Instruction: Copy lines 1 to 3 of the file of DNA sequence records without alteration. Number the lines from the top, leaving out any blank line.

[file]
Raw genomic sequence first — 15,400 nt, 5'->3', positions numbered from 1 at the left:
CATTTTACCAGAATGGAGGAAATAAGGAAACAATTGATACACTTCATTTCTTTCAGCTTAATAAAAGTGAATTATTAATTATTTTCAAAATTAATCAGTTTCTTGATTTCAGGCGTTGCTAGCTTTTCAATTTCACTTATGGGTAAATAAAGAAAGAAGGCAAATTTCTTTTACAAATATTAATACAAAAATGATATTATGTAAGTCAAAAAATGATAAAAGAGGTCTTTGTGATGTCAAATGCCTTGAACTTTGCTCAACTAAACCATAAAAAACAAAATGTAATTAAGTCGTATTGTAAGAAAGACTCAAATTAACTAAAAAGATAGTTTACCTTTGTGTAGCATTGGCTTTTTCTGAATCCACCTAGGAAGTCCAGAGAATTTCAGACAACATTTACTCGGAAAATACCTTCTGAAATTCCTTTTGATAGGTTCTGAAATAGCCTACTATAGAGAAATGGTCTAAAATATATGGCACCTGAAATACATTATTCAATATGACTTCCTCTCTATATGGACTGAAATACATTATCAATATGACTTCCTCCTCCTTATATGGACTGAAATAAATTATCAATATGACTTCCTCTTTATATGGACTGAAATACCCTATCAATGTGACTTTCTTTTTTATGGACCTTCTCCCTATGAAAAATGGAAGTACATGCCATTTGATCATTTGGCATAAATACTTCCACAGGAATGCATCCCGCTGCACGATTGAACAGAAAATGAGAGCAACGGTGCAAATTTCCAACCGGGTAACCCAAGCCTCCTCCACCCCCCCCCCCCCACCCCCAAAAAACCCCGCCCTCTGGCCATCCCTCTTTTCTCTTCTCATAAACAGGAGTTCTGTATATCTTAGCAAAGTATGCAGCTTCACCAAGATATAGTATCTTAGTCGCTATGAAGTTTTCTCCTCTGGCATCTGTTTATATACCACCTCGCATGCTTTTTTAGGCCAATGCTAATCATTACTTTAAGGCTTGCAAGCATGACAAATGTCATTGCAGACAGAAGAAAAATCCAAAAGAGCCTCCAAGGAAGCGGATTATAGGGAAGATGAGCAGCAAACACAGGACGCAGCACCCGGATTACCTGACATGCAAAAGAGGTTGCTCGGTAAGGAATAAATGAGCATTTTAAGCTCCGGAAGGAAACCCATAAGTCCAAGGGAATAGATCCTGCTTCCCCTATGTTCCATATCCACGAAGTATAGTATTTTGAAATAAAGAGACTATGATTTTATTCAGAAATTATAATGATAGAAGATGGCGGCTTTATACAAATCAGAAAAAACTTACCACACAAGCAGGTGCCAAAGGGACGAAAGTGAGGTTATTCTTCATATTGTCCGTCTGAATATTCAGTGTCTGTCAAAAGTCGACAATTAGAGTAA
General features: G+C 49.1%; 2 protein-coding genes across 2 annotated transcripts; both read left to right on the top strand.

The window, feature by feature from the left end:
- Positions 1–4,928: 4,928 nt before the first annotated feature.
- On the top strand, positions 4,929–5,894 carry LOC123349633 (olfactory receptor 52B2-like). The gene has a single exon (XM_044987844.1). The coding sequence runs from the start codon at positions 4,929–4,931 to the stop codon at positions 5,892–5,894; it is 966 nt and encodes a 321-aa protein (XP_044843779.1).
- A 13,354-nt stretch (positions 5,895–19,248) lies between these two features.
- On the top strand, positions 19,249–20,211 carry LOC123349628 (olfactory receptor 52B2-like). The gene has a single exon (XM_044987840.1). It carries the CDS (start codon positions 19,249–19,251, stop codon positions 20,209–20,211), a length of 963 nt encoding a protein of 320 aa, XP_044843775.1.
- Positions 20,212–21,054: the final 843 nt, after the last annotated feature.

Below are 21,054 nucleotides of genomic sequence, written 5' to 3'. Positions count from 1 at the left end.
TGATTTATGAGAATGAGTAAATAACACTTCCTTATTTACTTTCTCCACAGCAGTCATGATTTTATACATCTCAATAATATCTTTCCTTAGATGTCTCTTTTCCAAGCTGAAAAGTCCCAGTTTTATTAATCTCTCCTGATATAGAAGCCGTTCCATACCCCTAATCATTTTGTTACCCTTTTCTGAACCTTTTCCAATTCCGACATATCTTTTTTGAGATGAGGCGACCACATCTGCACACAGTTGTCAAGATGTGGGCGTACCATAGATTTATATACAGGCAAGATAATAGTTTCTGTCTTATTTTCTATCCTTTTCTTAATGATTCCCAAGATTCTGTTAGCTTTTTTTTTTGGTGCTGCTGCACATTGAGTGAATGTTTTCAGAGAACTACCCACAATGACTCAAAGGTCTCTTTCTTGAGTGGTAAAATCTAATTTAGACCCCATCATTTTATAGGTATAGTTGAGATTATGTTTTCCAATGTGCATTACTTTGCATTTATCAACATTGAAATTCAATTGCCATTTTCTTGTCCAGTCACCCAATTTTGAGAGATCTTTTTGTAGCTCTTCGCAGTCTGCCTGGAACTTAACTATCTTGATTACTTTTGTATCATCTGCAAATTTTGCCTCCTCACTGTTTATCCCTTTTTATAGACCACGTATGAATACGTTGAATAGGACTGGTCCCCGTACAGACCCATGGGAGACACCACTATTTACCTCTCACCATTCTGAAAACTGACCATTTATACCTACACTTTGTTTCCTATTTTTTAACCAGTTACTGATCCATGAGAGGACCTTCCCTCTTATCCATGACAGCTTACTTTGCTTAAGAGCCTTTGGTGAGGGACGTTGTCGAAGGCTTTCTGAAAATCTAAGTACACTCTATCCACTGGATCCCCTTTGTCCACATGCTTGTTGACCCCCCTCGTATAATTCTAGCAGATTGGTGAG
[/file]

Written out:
Raw genomic sequence first — 15,400 nt, 5'->3', positions numbered from 1 at the left:
CATTTTACCAGAATGGAGGAAATAAGGAAACAATTGATACACTTCATTTCTTTCAGCTTAATAAAAGTGAATTATTAATTATTTTCAAAATTAATCAGTTTCTTGATTTCAGGCGTTGCTAGCTTTTCAATTTCACTTATGGGTAAATAAAGAAAGAAGGCAAATTTCTTTTACAAATATTAATACAAAAATGATATTATGTAAGTCAAAAAATGATAAAAGAGGTCTTTGTGATGTCAAATGCCTTGAACTTTGCTCAACTAAACCATAAAAAACAAAATGTAATTAAGTCGTATTGTAAGAAAGACTCAAATTAACTAAAAAGATAGTTTACCTTTGTGTAGCATTGGCTTTTTCTGAATCCACCTAGGAAGTCCAGAGAATTTCAGACAACATTTACTCGGAAAATACCTTCTGAAATTCCTTTTGATAGGTTCTGAAATAGCCTACTATAGAGAAATGGTCTAAAATATATGGCACCTGAAATACATTATTCAATATGACTTCCTCTCTATATGGACTGAAATACATTATCAATATGACTTCCTCCTCCTTATATGGACTGAAATAAATTATCAATATGACTTCCTCTTTATATGGACTGAAATACCCTATCAATGTGACTTTCTTTTTTATGGACCTTCTCCCTATGAAAAATGGAAGTACATGCCATTTGATCATTTGGCATAAATACTTCCACAGGAATGCATCCCGCTGCACGATTGAACAGAAAATGAGAGCAACGGTGCAAATTTCCAACCGGGTAACCCAAGCCTCCTCCACCCCCCCCCCCCCACCCCCAAAAAACCCCGCCCTCTGGCCATCCCTCTTTTCTCTTCTCATAAACAGGAGTTCTGTATATCTTAGCAAAGTATGCAGCTTCACCAAGATATAGTATCTTAGTCGCTATGAAGTTTTCTCCTCTGGCATCTGTTTATATACCACCTCGCATGCTTTTTTAGGCCAATGCTAATCATTACTTTAAGGCTTGCAAGCATGACAAATGTCATTGCAGACAGAAGAAAAATCCAAAAGAGCCTCCAAGGAAGCGGATTATAGGGAAGATGAGCAGCAAACACAGGACGCAGCACCCGGATTACCTGACATGCAAAAGAGGTTGCTCGGTAAGGAATAAATGAGCATTTTAAGCTCCGGAAGGAAACCCATAAGTCCAAGGGAATAGATCCTGCTTCCCCTATGTTCCATATCCACGAAGTATAGTATTTTGAAATAAAGAGACTATGATTTTATTCAGAAATTATAATGATAGAAGATGGCGGCTTTATACAAATCAGAAAAAACTTACCACACAAGCAGGTGCCAAAGGGACGAAAGTGAGGTTATTCTTCATATTGTCCGTCTGAATATTCAGTGTCTGTCAAAAGTCGACAATTAGAGTAA
General features: G+C 49.1%; 2 protein-coding genes across 2 annotated transcripts; both read left to right on the top strand.